(This is exactly correct. When fooling around in English, people turn ninety degrees. Men turn to the right and women turn to the left. After this, both yell “YEAH!” immediately before any sexual activities.)
Overall, a well prepared lesson. Good elicitation and nice use of props and “realia”. Most of all, great job on student participation. Keep up the good work, and maybe bring another teacher to participate for the next lesson. That way, the class is sure to expand.
Language help for the language help:
/fortunately for me, most of the dirty words have already been explained...which is the point of this whole post.
Backpeddling: To go backwards, (as in pedal your bike backwards, or run backwards)... to back away from something you were headed towards before.
GaikokuPussyLand: "Gaijin" (outsider/foreigner) is actually quite a rude word in Japanese... "Gaikokujin" (person from another country) is considered much more polite. "Jin" means "person", so instead of person, I included a crass joke.
Tuesday, December 05, 2006
This little place has a strange but altogether enjoyable vibe. Equal parts bar, small town diner and izakaya, stepping in is like stepping thirty or forty years back in time. Well... back to my stereotypical impression of that time, that is.
Japanese izakayas are fun and interesting places, but many of them are large chains that do away with the local character, unique dishes and perceived lack of hygiene that make the little places so much fun to visit. As soon as you step in, you'll realize that the air is swimming with a mixture of tobacco and roasting meat hanging in the air. Yes indeed, this is a smell that lets you know that now is the time and the place for indulgence.
Other than the amount of styling gel bracing most male patrons' hair, one would never know that it was 2006. The lights are dim, the walls are lined with old posters, and classic tins of food sit along the bar. The posters were the most interesting, as they seemed to be a mixture of circus burlesque and post-WWII propaganda.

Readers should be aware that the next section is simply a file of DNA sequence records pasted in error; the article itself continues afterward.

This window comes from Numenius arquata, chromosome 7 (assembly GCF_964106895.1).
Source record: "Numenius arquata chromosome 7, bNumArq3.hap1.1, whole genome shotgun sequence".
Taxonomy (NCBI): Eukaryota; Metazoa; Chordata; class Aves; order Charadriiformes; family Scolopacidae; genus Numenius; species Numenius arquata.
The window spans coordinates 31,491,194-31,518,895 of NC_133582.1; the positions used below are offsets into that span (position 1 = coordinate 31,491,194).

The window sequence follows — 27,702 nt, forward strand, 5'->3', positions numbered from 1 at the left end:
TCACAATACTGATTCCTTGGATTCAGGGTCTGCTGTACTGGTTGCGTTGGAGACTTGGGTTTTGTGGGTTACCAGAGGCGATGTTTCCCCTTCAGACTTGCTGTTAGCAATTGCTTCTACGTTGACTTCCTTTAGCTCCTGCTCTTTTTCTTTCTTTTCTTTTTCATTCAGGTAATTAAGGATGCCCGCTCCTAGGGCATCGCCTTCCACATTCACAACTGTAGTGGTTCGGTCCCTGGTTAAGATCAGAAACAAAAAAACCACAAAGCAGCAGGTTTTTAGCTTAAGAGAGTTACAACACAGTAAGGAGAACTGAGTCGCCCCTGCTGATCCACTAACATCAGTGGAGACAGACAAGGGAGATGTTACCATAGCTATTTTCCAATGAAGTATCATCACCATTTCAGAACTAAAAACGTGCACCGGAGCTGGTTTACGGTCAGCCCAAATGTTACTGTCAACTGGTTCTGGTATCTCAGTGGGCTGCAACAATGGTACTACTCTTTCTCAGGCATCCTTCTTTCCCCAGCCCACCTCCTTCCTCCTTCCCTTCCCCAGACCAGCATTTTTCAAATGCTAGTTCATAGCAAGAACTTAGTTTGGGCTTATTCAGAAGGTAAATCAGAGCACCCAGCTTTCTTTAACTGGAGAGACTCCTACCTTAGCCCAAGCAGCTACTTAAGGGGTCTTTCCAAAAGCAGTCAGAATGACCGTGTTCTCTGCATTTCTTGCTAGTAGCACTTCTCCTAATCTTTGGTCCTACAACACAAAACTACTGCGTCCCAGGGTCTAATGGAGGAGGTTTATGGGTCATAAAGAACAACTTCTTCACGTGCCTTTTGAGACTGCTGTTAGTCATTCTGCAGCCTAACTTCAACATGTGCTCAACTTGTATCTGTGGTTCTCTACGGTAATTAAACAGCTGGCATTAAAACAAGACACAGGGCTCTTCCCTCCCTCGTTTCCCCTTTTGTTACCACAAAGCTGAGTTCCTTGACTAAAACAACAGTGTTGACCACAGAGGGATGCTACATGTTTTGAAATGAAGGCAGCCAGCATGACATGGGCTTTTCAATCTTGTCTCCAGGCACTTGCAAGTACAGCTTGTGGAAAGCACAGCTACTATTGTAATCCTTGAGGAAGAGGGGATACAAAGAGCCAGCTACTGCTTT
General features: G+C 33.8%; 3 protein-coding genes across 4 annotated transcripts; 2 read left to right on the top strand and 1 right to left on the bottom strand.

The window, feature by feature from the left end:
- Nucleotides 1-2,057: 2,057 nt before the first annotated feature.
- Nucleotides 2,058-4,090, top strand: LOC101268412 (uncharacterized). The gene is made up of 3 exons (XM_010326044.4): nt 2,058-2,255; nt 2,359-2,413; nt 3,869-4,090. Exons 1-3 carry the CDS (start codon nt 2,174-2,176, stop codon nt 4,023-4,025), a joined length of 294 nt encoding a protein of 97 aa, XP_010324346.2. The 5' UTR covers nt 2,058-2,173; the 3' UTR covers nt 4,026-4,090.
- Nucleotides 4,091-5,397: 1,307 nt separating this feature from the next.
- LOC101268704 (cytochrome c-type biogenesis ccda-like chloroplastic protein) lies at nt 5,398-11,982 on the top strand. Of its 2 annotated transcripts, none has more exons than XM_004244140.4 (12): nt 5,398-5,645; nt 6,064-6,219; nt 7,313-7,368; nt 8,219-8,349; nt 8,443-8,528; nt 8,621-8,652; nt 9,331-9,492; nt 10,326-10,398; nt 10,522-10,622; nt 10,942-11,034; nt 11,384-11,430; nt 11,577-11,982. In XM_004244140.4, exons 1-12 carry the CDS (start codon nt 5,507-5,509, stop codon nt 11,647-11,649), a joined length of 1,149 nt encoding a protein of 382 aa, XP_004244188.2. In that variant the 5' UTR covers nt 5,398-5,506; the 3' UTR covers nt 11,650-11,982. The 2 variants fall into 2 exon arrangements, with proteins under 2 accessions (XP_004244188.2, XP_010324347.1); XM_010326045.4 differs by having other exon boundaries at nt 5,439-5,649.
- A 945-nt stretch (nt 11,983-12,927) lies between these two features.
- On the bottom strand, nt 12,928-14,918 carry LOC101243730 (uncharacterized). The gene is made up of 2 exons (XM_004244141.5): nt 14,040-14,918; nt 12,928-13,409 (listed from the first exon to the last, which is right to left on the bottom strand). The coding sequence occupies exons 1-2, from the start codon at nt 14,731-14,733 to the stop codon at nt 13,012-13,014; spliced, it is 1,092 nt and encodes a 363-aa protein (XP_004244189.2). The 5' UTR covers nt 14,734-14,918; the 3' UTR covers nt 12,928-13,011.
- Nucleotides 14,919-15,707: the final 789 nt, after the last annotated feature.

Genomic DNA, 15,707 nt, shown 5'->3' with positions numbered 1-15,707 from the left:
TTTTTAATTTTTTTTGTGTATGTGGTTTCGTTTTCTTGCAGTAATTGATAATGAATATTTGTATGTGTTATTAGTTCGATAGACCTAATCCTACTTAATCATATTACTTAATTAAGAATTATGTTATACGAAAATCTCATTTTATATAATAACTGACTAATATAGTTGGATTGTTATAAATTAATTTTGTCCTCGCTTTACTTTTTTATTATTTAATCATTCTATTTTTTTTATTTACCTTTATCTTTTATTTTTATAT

Contrary to my earlier assertion of health-dismissal, you'll start your meal/drinkfest off with a large plate of cabbage.
I told Dave that cabbage helps keep you virile.*
After that, you can stock up on lots of reasonably priced yakitori (the meat skewers that perfume the air so nicely), fried plates, pizzas and just about any other cheap, hearty izakaya food that you might want. All of the prices are decidedly less than you would expect to pay. 50 yen for asparagus/bacon skewers or hard boiled egg skewers. Various cuts of chicken, Shitake mushrooms, pork and beef are all on the yakitori menu, and they certainly have a deep fryer if you want to make up for the appetizer.
I also noticed a few things going for just TEN yen. I didn't know what they hell they were at first, but we ordered five on principle.
This is what came. Sembe, as Dave had explained after ordering, are a kind of crispy snack. Our cheerful waitress plopped these in front of us a speedy fifteen minutes after we ordered (I wouldn't hustle at those prices either).
Perhaps the most amusing price on the menu was actually for Cigarettes. While Japan is known for having cheap smokes (270 yen = $2.70 per pack, anyone?), this place takes the bar to a whole new low. They offer a can of Cigarettes for 800 yen. This presumably comes in a nice tin with a whole bunch of smokes.
But... you can also get cigarettes for the low low price of 'free'.
Yep, that's right. Free.
Seemingly, if you want a cigarette here, according to the menu, you can just ask for one. Though I kicked my social smoking habit in the most unlikely of nations, I still appreciate this move as a nice gesture.
Mostly, though, I suspect this measure was put in place to cut down on flirting by cheap people. Since the bar is so bloody inexpensive, I suppose the staff had problems with some customers assuming that the other patrons were equally cheap. So, the staff went ahead and made sure that no one would have an excuse to ask for a cigarette. That way, people are forced to invest several hundred yen in a beverage, to show that they are really willing to make an effort.